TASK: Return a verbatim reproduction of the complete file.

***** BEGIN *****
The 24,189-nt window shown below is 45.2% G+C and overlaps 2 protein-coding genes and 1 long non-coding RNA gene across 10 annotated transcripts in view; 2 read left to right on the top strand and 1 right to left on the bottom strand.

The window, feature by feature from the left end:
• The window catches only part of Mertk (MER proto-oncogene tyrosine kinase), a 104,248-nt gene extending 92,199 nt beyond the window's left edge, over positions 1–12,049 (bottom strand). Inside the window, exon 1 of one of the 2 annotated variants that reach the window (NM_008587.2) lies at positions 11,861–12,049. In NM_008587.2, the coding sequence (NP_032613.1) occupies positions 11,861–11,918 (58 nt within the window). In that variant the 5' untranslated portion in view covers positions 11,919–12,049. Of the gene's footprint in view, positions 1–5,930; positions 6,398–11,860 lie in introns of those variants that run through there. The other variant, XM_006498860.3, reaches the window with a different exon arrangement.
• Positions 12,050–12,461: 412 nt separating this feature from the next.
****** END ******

The 24,189-nt window shown below is 45.2% G+C and overlaps 2 protein-coding genes and 1 long non-coding RNA gene across 10 annotated transcripts in view; 2 read left to right on the top strand and 1 right to left on the bottom strand.

The window, feature by feature from the left end:
• The window catches only part of Mertk (MER proto-oncogene tyrosine kinase), a 104,248-nt gene extending 92,199 nt beyond the window's left edge, over positions 1–12,049 (bottom strand). Inside the window, exon 1 of one of the 2 annotated variants that reach the window (NM_008587.2) lies at positions 11,861–12,049. In NM_008587.2, the coding sequence (NP_032613.1) occupies positions 11,861–11,918 (58 nt within the window). In that variant the 5' untranslated portion in view covers positions 11,919–12,049. Of the gene's footprint in view, positions 1–5,930; positions 6,398–11,860 lie in introns of those variants that run through there. The other variant, XM_006498860.3, reaches the window with a different exon arrangement.
• Positions 12,050–12,461: 412 nt separating this feature from the next.